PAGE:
* The goal is to have 2 off days minimum for every muscle group.
In the version I’m showing you, there’ll be a 2-day recovery followed by a 3-day recovery for each muscle group every week.
* Do the exercises in the order written.
* You’re more experienced now, so staying on top of your weights is easy.
We’re going a little heavier and dropping your rep range to 6-10 reps per set**.
* We’re still strict with our 60 second rest time in-between sets.
Be ready to go before the minute is up, then start right at 60.
This is important. (Oops, I said that twice didn’t I…😉)
** 6-10 reps per set – This is because sports science has shown that working out in an intensity zone (intensity = the amount of weight you’re using) similar to this is optimal for strength & muscle gains (7).
Mon – Thu
Chest Press 4 sets of 6-10 reps
Shoulder Press 4 sets of 6-10 reps
Pullover 3 sets of 6-10 reps
Lying Triceps Extension** 4 sets of 6-10 reps
Weighted Crunch 3 sets of 6-10 reps
Tue – Fri
Squat 4 sets of 6-10 reps
Bent-Over Row 4 sets of 6-10 reps
Biceps Curl** 4 sets of 6-10 reps
Standing Calf Raise 3 sets of 12-15 reps
** – You can add some variety to your arm exercises now that you’re up to 4 sets per muscle group, and I’ve written a tutorial+workout article featuring 7 additional arm exercises, 4 for your triceps & 3 for your biceps.
The link to that article is down below this in the Wrapping Up section, or you can click here.
Feel free to swap in any of the exercises in that article for the two I’ve already shown you, and you can do two exercises for two sets apiece for both your triceps & biceps if you like as well.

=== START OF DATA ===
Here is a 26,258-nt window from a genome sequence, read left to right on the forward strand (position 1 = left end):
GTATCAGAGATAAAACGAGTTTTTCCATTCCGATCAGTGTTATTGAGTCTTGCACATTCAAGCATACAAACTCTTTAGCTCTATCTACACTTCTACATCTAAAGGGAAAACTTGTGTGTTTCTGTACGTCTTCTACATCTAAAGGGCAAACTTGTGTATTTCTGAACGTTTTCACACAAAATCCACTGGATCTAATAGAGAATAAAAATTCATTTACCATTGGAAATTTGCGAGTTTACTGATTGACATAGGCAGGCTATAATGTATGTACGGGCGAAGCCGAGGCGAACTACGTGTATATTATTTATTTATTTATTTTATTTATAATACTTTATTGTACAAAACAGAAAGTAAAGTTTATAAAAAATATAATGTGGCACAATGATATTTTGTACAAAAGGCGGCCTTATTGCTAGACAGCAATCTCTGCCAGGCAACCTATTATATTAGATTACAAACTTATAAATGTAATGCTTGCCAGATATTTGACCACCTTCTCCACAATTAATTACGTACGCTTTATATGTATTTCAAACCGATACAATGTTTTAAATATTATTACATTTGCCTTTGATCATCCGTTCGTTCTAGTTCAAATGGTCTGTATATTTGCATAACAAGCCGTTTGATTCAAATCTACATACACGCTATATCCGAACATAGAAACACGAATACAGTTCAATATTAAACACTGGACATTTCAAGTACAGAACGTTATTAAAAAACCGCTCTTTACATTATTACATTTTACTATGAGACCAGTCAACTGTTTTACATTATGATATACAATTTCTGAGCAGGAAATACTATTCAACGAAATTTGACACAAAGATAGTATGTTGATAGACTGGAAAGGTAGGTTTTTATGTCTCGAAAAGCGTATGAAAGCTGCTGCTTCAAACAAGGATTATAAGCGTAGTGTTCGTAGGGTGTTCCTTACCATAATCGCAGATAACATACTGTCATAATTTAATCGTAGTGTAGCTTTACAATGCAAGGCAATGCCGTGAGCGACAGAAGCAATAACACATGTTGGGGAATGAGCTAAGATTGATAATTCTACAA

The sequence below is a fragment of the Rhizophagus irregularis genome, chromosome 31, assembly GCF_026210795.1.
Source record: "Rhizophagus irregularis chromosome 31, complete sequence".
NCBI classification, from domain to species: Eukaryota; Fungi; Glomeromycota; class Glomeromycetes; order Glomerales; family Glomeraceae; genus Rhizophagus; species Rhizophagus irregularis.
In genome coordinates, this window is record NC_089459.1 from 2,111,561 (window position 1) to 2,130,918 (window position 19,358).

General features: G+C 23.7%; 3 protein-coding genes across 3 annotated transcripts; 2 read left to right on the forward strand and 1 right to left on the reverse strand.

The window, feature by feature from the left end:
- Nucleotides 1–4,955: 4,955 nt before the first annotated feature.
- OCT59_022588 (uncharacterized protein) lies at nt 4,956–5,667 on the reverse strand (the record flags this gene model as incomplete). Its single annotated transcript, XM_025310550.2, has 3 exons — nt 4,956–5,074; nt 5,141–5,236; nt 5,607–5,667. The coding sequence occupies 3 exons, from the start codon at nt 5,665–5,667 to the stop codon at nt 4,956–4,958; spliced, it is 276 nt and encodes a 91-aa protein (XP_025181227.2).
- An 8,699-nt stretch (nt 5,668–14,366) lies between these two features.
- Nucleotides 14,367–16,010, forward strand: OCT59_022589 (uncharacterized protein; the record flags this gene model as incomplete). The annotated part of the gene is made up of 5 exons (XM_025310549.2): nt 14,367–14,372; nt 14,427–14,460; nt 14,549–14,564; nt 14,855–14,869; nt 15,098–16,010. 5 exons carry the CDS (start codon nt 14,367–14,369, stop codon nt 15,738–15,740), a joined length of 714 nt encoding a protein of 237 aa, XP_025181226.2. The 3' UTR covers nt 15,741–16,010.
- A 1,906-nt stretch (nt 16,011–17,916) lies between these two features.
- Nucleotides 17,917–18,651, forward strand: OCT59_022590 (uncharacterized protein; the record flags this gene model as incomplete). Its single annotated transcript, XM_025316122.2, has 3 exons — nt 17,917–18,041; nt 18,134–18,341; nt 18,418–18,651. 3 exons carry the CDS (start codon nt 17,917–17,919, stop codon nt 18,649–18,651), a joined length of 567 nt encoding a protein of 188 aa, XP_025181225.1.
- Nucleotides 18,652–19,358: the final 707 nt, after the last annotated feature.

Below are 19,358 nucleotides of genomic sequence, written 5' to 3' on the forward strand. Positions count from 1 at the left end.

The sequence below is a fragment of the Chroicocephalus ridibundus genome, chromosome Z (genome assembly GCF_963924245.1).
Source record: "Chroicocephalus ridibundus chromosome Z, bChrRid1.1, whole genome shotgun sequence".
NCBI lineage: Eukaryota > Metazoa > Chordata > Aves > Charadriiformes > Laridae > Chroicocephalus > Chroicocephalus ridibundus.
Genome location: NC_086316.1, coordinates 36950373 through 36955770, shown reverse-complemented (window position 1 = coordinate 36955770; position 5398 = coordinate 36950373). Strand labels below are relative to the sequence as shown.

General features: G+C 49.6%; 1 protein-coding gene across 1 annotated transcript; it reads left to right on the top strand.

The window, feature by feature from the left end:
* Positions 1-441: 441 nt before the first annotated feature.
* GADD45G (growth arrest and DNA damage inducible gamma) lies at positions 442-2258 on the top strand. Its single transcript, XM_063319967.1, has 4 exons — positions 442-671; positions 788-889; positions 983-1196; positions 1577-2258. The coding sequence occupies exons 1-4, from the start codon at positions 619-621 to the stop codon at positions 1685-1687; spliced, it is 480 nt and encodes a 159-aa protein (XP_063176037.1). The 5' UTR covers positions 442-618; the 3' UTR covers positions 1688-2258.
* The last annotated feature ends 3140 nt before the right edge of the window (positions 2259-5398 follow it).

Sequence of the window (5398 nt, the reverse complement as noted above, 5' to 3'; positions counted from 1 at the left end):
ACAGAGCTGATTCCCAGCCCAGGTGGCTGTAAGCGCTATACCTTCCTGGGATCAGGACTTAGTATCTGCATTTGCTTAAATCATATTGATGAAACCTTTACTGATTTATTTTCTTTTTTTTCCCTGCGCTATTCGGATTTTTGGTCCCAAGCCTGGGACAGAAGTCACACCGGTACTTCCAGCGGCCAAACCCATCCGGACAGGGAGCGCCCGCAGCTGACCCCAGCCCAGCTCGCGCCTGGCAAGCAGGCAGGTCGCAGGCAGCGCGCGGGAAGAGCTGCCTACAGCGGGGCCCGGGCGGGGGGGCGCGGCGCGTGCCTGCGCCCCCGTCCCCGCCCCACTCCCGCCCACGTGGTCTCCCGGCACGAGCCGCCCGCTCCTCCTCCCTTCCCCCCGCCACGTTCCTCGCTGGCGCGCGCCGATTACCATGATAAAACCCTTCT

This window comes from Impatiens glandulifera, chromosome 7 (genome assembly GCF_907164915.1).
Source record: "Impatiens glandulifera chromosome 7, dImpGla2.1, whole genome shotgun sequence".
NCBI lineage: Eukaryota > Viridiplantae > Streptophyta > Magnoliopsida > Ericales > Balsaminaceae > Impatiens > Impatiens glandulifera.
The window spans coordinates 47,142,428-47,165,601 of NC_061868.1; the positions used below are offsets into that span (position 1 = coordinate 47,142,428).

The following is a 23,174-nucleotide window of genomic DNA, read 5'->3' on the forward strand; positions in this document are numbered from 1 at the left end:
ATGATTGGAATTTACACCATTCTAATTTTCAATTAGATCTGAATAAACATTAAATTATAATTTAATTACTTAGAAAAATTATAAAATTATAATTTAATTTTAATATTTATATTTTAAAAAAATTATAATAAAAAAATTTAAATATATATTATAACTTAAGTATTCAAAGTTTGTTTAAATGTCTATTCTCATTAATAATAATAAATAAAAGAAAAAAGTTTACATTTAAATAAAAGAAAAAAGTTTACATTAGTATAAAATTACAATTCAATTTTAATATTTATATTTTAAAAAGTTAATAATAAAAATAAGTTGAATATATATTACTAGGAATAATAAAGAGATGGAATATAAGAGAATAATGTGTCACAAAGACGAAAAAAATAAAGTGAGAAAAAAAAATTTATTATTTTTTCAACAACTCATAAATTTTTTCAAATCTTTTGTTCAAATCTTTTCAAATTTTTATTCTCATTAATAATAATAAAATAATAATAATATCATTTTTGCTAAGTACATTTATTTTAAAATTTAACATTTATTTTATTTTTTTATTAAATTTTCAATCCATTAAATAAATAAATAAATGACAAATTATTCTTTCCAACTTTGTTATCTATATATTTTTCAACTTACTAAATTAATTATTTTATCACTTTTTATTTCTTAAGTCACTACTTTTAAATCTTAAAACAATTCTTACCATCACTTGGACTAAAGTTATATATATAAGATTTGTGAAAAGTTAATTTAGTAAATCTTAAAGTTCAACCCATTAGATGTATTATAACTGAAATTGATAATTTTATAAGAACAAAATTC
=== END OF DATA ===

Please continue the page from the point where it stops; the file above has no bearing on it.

A sufficient warmup is an important part of any strength training program.
And 10-15 minutes coasting on a stationary bike isn’t going to cut it.
The goal is to get the blood flowing into all of the muscles & joints so that when your weightlifting begins, they’re warm, lubricated, and ready to go.
And since we’re older models, we definitely need a good warmup beforehand.
Here’s a video of a dynamic mobility/flexibility warmup from Jeff Cavaliere at Athlean X.
This is just an example, but note the 10 short drills and see how the whole body gets prepared for the workout ahead.
You can make up your own or find something similar online to copy too.
I do something along the lines of this, and I incorporate Theraband stretching exercises too.
These are dynamic stretching exercises not static stretches, meaning I keep moving versus holding the stretch in one position for X number of seconds.
I’ve written an article on this topic, and here’s the link: Dynamic vs. Static Stretching, and it has a couple dozen nice dynamic stretches illustrated in a video if you want a few ideas.
Doing something similar that’s appropriate for your level of fitness for 8-10 minutes or so will make a big difference when your lifting starts; I can vouch for that.
Related workouts & exercises here on heydayDo
If you’re looking to take your weight training program up a notch or two from what I’ve presented here, I’ve written a couple of workout articles that may be of interest to you:
In the 5×5 Workout I share a number of additional exercises for each muscle group that I do on a regular basis in my lifting program.
I hope my dumbbell exercises for seniors article is useful to you, and that the workout sections are helpful too.
I wish you well on your fitness journey; let’s go.